Runner Up (joint): iZotope Trash
Trash is the ultimate distortion plug-in. It features 48 distortion types, 85 box, cabinet and speaker models, 36 filters, 6 delay types, multiband compression and a collection of presets that are the stuff of rock legend. But if you think its presets are good, wait until you start tweaking its parameters…make sure you turn everything down first though, as this baby goes up to 11. Although you can use it on pretty much anything,
Trash is a guitarists wet dream!
Runner Up (joint): BBE D82 Sonic Maximizer v2.0
BBE’s unique and well established process compensates for inadequacies in (even the best) speaker design, by adjusting the timing of and phase relationships between the low, mid and high frequencies of audio material. Retaining the simplicity of the hardware units in which this technology made its debut, the process is applied using three idiot proof knobs and results in a much tighter, more defined bass end, sparkling trebles that some might describe as having ‘air’ and an overall improvement in the clarity of elements within a mix.
Best Live Performance Music Software:
Winner: Ableton Live 8
The clue is in the title! Live is a revolution, a revelation and a whole new paradigm rolled into one improvisationtastic application that has redefined the way musicians perform with computers.
Best DJ Deck:
Winner: Pioneer CDJ 2000
Often imitated, never equalled, Pioneer’s CDJ series have been industry standard for years. Now they’ve taken it to the next level with a bunch of innovations that include integrated WAV/MP3 playback from sticks /hard drives and direct, timecoded discless, USB control of Serrato (and other such software)! Unless you’re still using vinyl, this is the only deck you’ll ever need…though obviously you’ll be needing two of them.
Runner Up: Technics SL-1210M5GEB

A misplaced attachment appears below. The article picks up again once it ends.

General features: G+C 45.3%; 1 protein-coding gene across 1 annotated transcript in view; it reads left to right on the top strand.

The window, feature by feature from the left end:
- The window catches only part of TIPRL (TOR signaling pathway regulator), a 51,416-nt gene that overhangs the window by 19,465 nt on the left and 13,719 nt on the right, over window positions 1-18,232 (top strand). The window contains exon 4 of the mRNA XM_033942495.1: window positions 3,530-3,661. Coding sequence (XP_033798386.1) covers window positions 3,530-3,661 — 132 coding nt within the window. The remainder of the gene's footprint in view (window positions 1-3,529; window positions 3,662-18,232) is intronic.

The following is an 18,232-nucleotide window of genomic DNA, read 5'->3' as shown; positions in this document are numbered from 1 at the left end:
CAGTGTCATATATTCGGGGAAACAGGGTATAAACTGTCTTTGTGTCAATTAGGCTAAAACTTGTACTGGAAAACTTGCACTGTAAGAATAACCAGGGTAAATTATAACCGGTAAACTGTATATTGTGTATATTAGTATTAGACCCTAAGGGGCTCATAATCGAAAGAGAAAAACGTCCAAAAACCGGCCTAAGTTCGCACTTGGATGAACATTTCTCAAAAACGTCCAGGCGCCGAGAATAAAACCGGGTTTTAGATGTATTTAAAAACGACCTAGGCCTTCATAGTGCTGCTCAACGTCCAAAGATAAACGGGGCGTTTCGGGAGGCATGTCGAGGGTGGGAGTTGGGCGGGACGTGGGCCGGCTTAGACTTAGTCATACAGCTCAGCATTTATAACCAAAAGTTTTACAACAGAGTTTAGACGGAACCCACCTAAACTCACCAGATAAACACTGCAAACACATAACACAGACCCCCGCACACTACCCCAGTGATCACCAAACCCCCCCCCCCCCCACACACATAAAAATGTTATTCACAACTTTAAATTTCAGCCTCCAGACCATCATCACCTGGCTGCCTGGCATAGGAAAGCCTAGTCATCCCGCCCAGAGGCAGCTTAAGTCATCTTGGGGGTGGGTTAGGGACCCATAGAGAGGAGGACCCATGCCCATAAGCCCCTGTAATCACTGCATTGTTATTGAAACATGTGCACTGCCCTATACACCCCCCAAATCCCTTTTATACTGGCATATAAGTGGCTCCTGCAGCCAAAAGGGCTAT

Because 3 million DJs can’t be wrong!
Best DJ Mixer:
Winner: Pioneer DJM-800
With 4 channels of 24/96kHz audio, 61 assignable MIDI control channels, ‘Harmonic Mixing’ for pitch correction when changing a track’s tempo, automatic BPM detection/syncing and an arsenal of effects, it’s hardly surprising that this mixer is found in more DJ booths worldwide than any other.
Best Laptop DJ Solution:
Winner (joint): Ableton Live 8
Legendary ease of use coupled with previously unheard of live looping possibilities make this the weapon of choice for new school DJs, producers and everything in between. Use it as is, or hook it up to an Akai APC40 or Novation ‘Launchpad’ for ultimate control of your performances.
Winner (joint): Rane/Serrato Scratch Live
For DJs preferring a more old school approach, Serrato keeps the software paradigm real, by giving you two digital decks that can be scratched, spunback and otherwise manipulated from your CD/record decks, using timecoded discs and a special interface.
Best VJ Deck:
Winner: Pioneer DVJ-1000
Like the new CDJ-2000, it’s peerless and the staple of DVJs across the world. If you want to scratch and cut up DVDs, a pair of these are the only things that fit the bill.
Best VJ Mixer:
Winner: Pioneer SVM-1000
The only mixer in the world tailor made to meet the needs of VJs and audio visual artists, the SVM was developed with input from leading DJs and VJs and it shows. With four channels of 24bit/96kHz sound, MIDI assignability, a stack of audio and video effects, an 11inch LCD touch screen and a build quality that gives the impression it could withstand a direct nuclear hit, this is a stonker of a machine that sits perfectly between a pair (or indeed two pairs) of DVJs.
Runner Up: Edirol V4
Until the advent of the SVM-1000, there was no AV mixer suited to the needs of VJs, forcing them to hack all manner of solutions, many of which revolved around the venerable V4. Still available and still widely used, it remains an excellent alternative for those that can’t afford or don’t have access to an SVM-1000.
Best VJ Software:
Winner: Resolume Avenue 3
Resolume 2 must rank as the most popular and widely used piece of VJing software on the planet, but as its creators, Bart and Edwin, are the first to admit, it has its limitations. That’s why they’ve rebuilt it (they have the technology) from scratch, using a completely different programming language and taken it cross platform (yup, it now runs on Macs too!). The result is an almost completely new program that’s exponentially more powerful, yet just as simple to master. Offering GPU accelerated support for multiple layers of HD in real time, full AV control and support for VST plug ins, Resolume Avenue 3 is a quantum leap that will have VJs and AVJs everywhere salivating (and yes, I hereby claim copyright on the term ‘AVJ’!)
Runner Up: Adobe After Effects CS4
Whilst no one in their right mind would seek to use After Effects for live performance, as a tool for content creation it is second to none. As a result it is extremely popular and widely used throughout the VJing world.
Best Video Camera:
Winner: Sony PMW EX3